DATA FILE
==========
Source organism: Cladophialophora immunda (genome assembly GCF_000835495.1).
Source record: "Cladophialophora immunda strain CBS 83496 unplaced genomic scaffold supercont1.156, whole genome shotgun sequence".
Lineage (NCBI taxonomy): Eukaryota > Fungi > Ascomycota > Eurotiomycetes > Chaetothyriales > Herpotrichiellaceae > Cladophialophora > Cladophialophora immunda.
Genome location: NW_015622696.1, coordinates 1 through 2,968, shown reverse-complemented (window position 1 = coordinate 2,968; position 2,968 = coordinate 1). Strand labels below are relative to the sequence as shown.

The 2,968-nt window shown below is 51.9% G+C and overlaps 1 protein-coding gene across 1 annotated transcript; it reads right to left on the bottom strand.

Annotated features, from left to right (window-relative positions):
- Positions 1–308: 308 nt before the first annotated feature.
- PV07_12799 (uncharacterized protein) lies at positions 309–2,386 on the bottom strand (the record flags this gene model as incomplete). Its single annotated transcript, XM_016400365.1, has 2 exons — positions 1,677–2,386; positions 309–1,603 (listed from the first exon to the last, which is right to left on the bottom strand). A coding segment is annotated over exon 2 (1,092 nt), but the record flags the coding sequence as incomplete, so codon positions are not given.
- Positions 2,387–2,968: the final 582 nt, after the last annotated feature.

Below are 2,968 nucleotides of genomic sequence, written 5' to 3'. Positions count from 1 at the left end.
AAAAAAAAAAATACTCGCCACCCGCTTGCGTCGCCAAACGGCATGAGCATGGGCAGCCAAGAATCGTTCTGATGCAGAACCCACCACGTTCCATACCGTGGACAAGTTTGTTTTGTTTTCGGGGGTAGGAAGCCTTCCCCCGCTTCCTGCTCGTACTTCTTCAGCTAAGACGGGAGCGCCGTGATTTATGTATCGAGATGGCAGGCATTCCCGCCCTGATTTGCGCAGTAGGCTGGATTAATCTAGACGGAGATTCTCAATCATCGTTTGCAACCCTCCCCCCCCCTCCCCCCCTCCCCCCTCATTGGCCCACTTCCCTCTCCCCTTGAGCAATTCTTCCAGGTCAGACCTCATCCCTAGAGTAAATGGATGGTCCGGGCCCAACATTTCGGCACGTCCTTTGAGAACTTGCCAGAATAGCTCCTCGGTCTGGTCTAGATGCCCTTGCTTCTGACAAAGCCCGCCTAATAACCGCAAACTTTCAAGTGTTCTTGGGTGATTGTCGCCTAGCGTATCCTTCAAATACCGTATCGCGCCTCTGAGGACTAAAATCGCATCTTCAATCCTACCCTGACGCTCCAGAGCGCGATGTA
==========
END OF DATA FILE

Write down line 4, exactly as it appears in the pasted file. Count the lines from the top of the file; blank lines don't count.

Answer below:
Genome location: NW_015622696.1, coordinates 1 through 2,968, shown reverse-complemented (window position 1 = coordinate 2,968; position 2,968 = coordinate 1). Strand labels below are relative to the sequence as shown.